Opterus Research and Development, Inc. proposes to develop and validate multi-scale thin-ply High Strain Composites (HSCs) constitutive modeling tools for incorporation into commercial finite element analysis codes. The constitutive models will capture the time-temperature-load-deformation viscoelastic characteristics common to HSCs as well as the yielding or permanent deformation associated with the large strains HSC materials are subjected to. The two main program components are 1) characterization of thin-ply HSCs through extensive testing and 2) multi-scale modeling of thin-ply HSCs at the constituent (matrix and fiber), lamina, and laminate levels. Of particular interest are modeling and characterizing the unique behaviors of highly spread tow woven textile HSCs. This combination of characterization and modeling will enable validated engineering tools to allow the predictive design of thin-ply HSC structures.
Primary NASA applications are thin-ply deployable composite hinges and booms for small satellite applications. These booms, including double-omega, shearless, slit-tube, tape-spring, and TRAC booms, are rolled on small diameter hubs. The booms can then be used to deploy solar sails, reflectors, antennas, solar arrays, sun shades, deorbit sails, sensor booms, etc. The thin-ply deployable composite hinges and booms are broadly applicable to NASA missions involving deployable structures and HSCs.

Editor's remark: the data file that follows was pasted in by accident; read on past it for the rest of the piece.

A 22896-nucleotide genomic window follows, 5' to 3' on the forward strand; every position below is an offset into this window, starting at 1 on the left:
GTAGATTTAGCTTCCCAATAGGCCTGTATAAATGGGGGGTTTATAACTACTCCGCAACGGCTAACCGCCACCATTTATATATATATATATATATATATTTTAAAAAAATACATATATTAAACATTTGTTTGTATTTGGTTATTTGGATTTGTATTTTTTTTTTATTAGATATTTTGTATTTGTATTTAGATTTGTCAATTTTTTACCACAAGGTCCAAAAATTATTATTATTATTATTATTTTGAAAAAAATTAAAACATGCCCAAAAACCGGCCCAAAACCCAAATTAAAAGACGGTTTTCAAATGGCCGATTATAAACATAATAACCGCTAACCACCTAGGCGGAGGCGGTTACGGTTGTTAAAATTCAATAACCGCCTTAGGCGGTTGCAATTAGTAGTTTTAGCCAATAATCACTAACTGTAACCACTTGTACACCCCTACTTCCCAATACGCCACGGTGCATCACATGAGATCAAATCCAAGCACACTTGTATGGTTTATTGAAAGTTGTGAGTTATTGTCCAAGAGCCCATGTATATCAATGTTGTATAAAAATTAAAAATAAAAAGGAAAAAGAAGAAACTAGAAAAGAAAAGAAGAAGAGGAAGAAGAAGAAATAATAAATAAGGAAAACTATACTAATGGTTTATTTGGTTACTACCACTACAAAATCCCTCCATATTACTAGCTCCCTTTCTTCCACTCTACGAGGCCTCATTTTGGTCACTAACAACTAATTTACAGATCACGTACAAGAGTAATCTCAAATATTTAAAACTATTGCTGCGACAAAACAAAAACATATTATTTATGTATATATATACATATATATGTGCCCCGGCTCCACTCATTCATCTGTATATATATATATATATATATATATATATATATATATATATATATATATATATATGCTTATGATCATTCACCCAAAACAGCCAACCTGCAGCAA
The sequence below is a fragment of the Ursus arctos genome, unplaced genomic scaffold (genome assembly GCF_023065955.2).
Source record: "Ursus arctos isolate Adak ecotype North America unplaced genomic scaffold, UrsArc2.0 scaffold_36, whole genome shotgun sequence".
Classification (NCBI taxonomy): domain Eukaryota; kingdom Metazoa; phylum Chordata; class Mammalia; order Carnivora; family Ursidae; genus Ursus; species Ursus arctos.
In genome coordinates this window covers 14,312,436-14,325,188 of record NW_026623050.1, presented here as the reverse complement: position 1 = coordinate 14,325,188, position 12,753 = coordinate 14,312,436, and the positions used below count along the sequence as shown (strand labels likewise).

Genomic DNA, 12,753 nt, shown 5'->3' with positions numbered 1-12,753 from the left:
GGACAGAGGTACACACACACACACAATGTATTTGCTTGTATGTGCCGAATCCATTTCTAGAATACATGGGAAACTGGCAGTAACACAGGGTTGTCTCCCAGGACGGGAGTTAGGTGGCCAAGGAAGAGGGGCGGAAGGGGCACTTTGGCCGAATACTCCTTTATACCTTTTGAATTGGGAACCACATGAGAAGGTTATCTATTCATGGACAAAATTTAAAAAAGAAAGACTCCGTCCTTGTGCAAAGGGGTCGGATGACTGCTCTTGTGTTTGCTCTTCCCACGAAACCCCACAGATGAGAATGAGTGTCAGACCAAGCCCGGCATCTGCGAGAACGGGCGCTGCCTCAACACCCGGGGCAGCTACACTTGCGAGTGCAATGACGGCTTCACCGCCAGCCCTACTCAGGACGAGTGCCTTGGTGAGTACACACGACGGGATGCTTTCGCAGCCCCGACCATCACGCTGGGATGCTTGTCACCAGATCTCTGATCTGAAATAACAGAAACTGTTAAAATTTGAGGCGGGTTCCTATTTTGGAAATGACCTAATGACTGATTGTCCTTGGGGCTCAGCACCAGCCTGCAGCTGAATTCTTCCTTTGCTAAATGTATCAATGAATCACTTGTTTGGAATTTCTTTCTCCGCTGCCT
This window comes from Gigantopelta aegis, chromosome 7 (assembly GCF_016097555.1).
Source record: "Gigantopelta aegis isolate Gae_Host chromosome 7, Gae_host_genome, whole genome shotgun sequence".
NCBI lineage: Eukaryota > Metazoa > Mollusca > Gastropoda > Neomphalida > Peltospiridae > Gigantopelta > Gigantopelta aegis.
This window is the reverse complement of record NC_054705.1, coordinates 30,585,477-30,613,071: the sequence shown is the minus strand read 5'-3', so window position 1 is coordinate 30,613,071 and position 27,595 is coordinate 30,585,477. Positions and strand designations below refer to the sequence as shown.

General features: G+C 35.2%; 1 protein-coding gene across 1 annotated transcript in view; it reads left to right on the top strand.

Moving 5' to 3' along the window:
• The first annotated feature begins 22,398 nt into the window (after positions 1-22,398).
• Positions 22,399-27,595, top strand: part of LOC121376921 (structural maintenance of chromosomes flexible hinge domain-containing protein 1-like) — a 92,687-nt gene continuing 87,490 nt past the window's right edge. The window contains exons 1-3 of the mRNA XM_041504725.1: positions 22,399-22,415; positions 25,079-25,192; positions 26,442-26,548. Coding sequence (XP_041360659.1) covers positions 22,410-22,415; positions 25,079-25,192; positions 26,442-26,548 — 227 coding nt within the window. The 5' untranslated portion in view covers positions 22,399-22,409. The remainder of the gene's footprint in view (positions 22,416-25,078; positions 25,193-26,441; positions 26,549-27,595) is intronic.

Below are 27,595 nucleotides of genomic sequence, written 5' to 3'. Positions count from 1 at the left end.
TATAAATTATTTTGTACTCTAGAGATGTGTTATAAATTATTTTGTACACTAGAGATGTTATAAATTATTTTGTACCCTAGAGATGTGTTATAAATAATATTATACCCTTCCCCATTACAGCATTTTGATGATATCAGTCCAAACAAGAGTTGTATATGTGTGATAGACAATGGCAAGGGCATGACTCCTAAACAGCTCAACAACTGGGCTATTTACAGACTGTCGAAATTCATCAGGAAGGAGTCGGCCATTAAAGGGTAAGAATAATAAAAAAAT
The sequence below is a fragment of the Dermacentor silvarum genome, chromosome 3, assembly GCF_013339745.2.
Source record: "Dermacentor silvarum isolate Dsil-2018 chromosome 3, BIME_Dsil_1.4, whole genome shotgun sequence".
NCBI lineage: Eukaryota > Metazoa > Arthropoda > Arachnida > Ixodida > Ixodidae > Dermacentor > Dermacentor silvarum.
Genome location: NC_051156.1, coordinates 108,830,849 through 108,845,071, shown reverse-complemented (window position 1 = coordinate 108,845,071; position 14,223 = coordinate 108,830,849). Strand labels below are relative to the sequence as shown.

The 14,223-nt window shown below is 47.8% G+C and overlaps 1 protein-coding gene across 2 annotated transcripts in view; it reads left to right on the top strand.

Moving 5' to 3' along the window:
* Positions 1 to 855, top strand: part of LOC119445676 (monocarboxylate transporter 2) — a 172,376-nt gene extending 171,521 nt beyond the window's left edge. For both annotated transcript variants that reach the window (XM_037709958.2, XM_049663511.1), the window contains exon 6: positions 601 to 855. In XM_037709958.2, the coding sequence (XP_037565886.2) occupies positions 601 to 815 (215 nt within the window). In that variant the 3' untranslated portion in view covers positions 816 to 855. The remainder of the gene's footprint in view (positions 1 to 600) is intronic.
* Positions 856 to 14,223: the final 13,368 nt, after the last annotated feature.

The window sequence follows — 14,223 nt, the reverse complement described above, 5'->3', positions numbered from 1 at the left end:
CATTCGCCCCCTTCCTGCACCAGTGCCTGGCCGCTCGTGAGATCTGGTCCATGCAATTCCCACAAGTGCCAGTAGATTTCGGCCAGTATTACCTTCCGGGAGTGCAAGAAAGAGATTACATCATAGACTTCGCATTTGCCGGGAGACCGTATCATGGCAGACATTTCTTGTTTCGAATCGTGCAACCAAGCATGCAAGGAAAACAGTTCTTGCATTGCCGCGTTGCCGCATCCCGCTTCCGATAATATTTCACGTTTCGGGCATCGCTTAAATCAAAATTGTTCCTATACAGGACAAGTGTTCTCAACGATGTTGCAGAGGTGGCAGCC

Applications include the range of solar sails, reflectors, antennas, solar arrays, sun shades, deorbit sails, sensor booms, etc. The technology is enabling for higher compaction, lighter weight systems and supports development and engineering processes that are faster and lower cost. Savings are achieved through a reduction in the number of iterative build and test cycles needed in development programs because system performance can be predicted more accurately prior to prototype fabrication